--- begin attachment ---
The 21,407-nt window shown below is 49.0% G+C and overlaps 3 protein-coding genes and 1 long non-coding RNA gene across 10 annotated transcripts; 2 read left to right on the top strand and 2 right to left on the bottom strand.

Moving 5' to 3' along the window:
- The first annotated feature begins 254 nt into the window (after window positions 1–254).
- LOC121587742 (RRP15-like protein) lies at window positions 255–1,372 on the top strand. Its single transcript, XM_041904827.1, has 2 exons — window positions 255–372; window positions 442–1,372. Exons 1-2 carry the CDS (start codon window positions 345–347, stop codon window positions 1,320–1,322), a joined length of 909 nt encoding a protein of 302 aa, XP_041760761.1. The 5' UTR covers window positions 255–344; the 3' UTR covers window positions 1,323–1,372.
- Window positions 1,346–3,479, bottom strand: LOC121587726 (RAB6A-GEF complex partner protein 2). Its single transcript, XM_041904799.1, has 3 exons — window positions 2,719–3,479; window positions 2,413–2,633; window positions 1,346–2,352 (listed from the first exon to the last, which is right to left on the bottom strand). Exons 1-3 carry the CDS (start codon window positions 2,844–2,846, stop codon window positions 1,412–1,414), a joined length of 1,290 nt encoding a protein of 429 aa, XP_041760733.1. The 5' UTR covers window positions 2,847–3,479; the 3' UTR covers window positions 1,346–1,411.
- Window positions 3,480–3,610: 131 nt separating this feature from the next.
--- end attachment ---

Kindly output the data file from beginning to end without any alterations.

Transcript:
The 21,407-nt window shown below is 49.0% G+C and overlaps 3 protein-coding genes and 1 long non-coding RNA gene across 10 annotated transcripts; 2 read left to right on the top strand and 2 right to left on the bottom strand.

Moving 5' to 3' along the window:
- The first annotated feature begins 254 nt into the window (after window positions 1–254).
- LOC121587742 (RRP15-like protein) lies at window positions 255–1,372 on the top strand. Its single transcript, XM_041904827.1, has 2 exons — window positions 255–372; window positions 442–1,372. Exons 1-2 carry the CDS (start codon window positions 345–347, stop codon window positions 1,320–1,322), a joined length of 909 nt encoding a protein of 302 aa, XP_041760761.1. The 5' UTR covers window positions 255–344; the 3' UTR covers window positions 1,323–1,372.
- Window positions 1,346–3,479, bottom strand: LOC121587726 (RAB6A-GEF complex partner protein 2). Its single transcript, XM_041904799.1, has 3 exons — window positions 2,719–3,479; window positions 2,413–2,633; window positions 1,346–2,352 (listed from the first exon to the last, which is right to left on the bottom strand). Exons 1-3 carry the CDS (start codon window positions 2,844–2,846, stop codon window positions 1,412–1,414), a joined length of 1,290 nt encoding a protein of 429 aa, XP_041760733.1. The 5' UTR covers window positions 2,847–3,479; the 3' UTR covers window positions 1,346–1,411.
- Window positions 3,480–3,610: 131 nt separating this feature from the next.